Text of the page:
Sunday, May 16, 2021

John Kellerman

John Kellerman and some friends at Celebration IV in 2007. Pretty sure I was the photographer. Thanks to Chris for the photo.

Ron writes:

If you're a vintage Star Wars collector with any familiarity with the social media side of the hobby you probably already know that John Kellerman passed away recently at the age of 81. 

I first heard of John around 1995 when a prominent East Coast toy dealer told me about a client of his who was (and he paused here for emphasis) attempting to collect every single carded figure variation in existence.

"Oh," I said, not yet realizing that I was walking into a trap, "like he wants the Stormtrooper figure on Star Wars, Empire, Jedi, and Power of the Force cardbacks?"

He smiled knowingly. He knew that's what I'd assume.

Then he continued, talking a little slower now. "No, every single variation, no matter how minor." 

He paused again, wondering if I'd get it.

I tried again: "Okay, so he needs to get Luke Bespin with brown hair on ESB. But then also on ROTJ. But then he also needs Luke Bespin with yellow hair on both ESB and ROTJ. Right?"

"No," said the dealer, now laughing a little. "Say he gets Luke Original on a 12-back card. He also wants the figure on a 20-back card, a 21-back card, a 31-back card, a 32-back card, and so on. Every single card."

"Holy shit," I said, as I started doing the math in my head. "Is he crazy?"

"I don't think so," said the dealer. "But what he's trying to do might be crazy. It's beyond even what I've described. Because if he finds a cardback variation, an offer or sticker or textual difference or whatever, he wants every single figure on that cardback variation. So he might need, say, six or seven different Luke Originals on 20-back."

To say I was dumbfounded would be an understatement. It's not that I hadn't heard of this manner of collecting, I hadn't even conceived of it.

"But...why?" I asked, my voice fading into meekness.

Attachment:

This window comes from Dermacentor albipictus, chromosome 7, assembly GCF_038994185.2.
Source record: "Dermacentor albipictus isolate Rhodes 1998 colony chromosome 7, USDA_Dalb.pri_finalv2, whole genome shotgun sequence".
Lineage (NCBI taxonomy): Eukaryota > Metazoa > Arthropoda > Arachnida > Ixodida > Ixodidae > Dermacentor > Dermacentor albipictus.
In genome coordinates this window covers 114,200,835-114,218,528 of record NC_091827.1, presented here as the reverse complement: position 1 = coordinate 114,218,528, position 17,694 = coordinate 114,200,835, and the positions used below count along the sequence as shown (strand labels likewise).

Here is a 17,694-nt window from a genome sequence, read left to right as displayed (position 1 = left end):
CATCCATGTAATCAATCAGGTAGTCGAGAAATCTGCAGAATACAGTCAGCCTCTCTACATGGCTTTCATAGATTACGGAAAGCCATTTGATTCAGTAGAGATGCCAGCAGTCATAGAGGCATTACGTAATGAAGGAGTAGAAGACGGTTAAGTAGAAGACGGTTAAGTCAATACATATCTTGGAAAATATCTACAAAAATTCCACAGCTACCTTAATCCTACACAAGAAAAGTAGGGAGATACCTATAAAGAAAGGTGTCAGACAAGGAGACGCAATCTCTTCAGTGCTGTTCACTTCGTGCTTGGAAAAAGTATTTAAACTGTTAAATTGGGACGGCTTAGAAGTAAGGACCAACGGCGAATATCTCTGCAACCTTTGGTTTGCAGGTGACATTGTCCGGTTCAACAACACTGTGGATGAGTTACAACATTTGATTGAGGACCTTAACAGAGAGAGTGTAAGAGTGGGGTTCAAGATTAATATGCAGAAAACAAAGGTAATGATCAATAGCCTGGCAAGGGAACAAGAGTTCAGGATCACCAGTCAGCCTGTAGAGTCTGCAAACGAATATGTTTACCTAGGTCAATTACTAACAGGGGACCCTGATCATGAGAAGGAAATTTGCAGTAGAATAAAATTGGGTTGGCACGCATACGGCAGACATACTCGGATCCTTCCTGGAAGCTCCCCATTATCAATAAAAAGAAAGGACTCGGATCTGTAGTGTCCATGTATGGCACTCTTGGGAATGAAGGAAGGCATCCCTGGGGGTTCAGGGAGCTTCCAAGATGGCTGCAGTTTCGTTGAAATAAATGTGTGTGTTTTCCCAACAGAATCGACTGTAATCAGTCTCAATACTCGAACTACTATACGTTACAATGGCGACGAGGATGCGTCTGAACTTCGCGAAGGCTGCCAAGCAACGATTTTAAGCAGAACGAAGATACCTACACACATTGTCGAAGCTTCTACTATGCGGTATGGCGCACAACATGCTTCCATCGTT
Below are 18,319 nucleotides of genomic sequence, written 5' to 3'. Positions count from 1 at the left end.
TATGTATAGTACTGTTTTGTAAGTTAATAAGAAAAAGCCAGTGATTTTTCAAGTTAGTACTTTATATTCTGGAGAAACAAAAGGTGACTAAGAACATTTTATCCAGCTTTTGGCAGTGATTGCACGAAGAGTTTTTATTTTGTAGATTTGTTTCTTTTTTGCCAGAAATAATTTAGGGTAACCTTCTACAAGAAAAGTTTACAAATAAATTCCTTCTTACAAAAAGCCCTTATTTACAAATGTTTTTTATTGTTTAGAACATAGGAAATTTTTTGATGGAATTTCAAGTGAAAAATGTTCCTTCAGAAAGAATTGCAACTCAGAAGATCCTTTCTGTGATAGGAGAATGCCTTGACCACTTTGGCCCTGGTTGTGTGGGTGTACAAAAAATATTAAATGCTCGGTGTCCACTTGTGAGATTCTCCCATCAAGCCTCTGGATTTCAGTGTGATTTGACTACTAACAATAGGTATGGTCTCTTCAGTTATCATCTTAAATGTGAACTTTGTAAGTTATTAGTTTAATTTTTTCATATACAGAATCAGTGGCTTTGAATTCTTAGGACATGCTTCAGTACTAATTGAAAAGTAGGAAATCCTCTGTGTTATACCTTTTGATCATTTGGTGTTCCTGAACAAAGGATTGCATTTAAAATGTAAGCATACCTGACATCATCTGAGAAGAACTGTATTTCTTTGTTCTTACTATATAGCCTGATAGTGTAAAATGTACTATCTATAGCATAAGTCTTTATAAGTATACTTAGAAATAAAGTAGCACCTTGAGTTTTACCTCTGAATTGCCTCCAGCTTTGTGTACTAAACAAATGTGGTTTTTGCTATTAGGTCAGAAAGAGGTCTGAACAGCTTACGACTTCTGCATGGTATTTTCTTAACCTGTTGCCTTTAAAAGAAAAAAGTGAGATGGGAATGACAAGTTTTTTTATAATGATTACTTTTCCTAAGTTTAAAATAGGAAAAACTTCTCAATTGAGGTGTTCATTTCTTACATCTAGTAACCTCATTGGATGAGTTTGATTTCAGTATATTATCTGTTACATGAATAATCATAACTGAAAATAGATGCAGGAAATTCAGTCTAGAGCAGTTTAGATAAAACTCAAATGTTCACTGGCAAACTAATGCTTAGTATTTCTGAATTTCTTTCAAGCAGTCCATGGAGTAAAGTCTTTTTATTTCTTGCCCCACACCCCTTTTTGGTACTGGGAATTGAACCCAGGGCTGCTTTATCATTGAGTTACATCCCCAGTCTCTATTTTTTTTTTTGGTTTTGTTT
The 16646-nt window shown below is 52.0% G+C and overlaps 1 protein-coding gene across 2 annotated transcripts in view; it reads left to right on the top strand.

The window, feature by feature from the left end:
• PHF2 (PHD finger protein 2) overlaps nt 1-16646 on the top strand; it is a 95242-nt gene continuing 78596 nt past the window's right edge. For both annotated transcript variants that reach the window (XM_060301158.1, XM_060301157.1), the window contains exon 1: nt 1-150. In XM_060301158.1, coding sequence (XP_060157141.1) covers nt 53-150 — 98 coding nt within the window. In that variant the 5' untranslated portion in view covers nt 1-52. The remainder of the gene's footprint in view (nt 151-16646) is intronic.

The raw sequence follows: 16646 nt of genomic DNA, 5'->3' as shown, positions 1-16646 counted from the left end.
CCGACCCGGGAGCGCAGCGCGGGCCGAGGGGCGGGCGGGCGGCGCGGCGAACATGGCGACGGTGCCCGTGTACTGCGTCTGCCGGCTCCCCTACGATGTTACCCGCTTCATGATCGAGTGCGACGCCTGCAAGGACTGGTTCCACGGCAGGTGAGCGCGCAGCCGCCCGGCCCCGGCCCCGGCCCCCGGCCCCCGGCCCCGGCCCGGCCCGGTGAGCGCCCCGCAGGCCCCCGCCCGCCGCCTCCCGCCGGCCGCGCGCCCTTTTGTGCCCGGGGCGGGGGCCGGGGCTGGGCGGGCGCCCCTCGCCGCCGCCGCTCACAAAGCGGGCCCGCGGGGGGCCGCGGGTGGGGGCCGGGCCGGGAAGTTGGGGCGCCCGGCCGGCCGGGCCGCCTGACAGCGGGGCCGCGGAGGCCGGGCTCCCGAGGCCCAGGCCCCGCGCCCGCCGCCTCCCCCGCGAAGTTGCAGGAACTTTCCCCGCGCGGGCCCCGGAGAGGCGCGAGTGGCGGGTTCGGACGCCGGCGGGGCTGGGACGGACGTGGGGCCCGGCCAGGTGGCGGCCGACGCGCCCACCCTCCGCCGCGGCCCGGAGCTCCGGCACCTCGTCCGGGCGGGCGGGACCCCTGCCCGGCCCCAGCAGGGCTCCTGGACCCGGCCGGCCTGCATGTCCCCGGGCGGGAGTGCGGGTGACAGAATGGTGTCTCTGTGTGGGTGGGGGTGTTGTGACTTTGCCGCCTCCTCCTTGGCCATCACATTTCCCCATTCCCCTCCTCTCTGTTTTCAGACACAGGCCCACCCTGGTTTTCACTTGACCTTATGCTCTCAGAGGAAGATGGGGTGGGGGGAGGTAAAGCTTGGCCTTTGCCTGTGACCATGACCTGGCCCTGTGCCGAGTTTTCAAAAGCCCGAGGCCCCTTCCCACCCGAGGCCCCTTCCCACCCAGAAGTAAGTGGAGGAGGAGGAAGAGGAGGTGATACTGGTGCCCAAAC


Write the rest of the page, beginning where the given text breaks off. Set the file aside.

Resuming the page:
"I dunno," said the dealer. "Maybe he's writing a book."

* * *

Some context might help to explain my reaction to the dealer's story.

People in the '90s didn't collect the way they do now. A collector of loose figures had maybe a dozen variations to hunt down: basically the ones featured in the Tomart guide. And no one paid attention to COOs or minor molding variations. If, in 1995, you told the average collector that by 2015 collectors would commonly scrutinize the tiny guns that came packaged with figures in the hopes of identifying a valuable variation, he would have told you to go on Jerry Springer and throw a chair at someone, because that's the proper forum for your level of crazy.

Similarly, the '90s collector of carded figures typically had pretty conservative goals. It was common to meet one who was attempting to acquire every figure on its debut-logo card: Luke Original on Star Wars, Lando on Empire, and so on. The really sophisticated collector might refine that a little and hunt for debut backs: Luke Original on 12-back, Lando on 31-back, etc. But it was actually much more common to meet a collector who wanted debut-logo cards, regardless of back, but without offers. The offer, whether a sticker or a printed call-out, was commonly viewed with disdain, almost like a price sticker. It was seen as marring the aesthetic appeal of the card.

But John treasured those offers. He paid attention to them, sought them out, cataloged them. He was collecting on a different wavelength. When he did publish his book (the dealer's hunch had been right), Star Wars Vintage Action Figures: A Guide for Collectors, cardbacks with offers were featured prominently, as were scores of other variations that most people had never bothered to think about, let alone collect.

I finally met John in 2004* when he and his lovely wife Annabel had me and some friends over for drinks. We were hitting Star Wars-related locations in Northern California, and the Kellermans were gracious enough to host us for a few hours. I was then in the process of buying a few things out of John's collection, and I recall discussing this with him as he gave us a tour. I also recall that the San Rafael weather that evening was gorgeous: just the kind of weather an East Coast boy associates with evenings in California. 

The last time I saw John was in 2011 at the grand opening of Rancho Obi-Wan. I snapped this photo of him being interviewed by Pierre D'Ovidio.

The book had been out for a year at that point, but it wasn't exactly a fast seller. John, who'd opted to self-publish it, was a little dismayed at the pace of sales. He had pallets of the things, and he was a little worried about selling through them.